Using Playlists to Demonstrate Understanding of Social Issues
Simon Howard, University of Miami
2022 Teaching Resource Prize Awardee
Art reflects society and music in particular is often the auditory extension of what we believe, feel, and do (or want to be doing). As a fan of hip-hop music and a recording artist in my own right (SiHow The Doctor on all streaming platforms), I have always made connections to the lyrics of my favorite artists with the writings of my favorite social psychologists and race scholars. Hip-hop music has a long history of highlighting racial injustice experienced by Black people in a White supremacist power structure, as well as promoting Black empowerment and Black activism. This led me to developing an assignment where I had my students in my psychology of racism class curate playlists containing songs that highlight/reflect theories and concepts of covered and discussed during the duration of the semester.
Working in groups student’s created playlist containing 12-15 songs from a variety of genres that highlighted an overall theme (e.g., racial identity development, role of White allies in collective action, consequences of stereotyping). In addition to creating the playlist students also do a 15–20-minute presentation and discussion based on their playlist. Having students create a playlist and do a presentation on their playlist helps foster both analytical and critical thinking skills as while allowing for opportunities for creative application.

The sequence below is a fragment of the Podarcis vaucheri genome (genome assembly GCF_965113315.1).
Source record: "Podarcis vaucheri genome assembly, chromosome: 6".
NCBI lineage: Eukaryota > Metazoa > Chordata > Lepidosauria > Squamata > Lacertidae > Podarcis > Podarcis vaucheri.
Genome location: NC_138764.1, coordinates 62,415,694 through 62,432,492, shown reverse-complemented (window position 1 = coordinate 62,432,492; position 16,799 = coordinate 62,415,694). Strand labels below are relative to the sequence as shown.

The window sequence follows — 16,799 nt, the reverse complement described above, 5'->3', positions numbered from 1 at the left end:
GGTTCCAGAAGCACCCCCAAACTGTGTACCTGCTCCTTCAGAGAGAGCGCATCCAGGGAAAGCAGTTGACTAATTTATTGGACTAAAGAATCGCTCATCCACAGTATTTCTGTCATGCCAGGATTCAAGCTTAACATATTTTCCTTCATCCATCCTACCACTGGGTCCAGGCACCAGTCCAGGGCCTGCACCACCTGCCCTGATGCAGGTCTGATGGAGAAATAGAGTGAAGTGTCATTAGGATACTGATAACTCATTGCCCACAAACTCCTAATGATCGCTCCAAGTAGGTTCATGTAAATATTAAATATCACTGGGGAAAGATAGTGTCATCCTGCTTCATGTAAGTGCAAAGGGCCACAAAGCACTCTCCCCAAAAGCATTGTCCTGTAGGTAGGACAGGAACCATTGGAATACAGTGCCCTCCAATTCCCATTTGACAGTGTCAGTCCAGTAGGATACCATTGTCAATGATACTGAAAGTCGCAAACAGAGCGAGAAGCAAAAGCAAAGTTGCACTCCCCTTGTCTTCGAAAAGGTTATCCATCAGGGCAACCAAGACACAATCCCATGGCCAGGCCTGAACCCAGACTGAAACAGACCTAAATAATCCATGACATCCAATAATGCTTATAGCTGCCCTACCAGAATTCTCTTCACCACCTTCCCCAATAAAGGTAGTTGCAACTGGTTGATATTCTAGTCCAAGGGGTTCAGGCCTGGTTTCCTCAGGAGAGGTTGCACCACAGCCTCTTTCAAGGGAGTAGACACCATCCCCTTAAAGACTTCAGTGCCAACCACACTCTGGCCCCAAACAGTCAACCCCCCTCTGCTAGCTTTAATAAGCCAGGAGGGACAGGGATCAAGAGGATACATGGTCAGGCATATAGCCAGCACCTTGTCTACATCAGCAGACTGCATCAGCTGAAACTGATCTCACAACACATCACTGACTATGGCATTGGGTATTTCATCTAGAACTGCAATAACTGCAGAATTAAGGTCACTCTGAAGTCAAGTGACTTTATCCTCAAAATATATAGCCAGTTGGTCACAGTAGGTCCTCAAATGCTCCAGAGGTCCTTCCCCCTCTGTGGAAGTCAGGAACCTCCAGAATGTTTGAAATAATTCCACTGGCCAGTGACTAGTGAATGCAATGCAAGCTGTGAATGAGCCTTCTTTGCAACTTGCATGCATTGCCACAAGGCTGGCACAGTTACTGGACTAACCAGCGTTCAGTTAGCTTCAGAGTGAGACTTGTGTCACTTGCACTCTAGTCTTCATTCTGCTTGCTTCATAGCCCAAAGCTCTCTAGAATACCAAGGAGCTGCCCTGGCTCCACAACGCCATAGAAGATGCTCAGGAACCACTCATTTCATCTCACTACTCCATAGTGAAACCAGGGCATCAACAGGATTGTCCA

Given that most of the major music streaming services are free to use (on Spotify, Apple Music, Youtube, etc), and any member of group can add to the playlist from anywhere, the assignment can be used in remote or in person classes at no cost to the students. Additionally, although I used this assignment for a class on the psychology of racism, this assignment could be used in any class focused on the psychological study of social issues.
Lastly, because students are creating playlists these lists could potentially be used in the future for individuals outside of our courses as introductions to complex psychological concepts and ideas.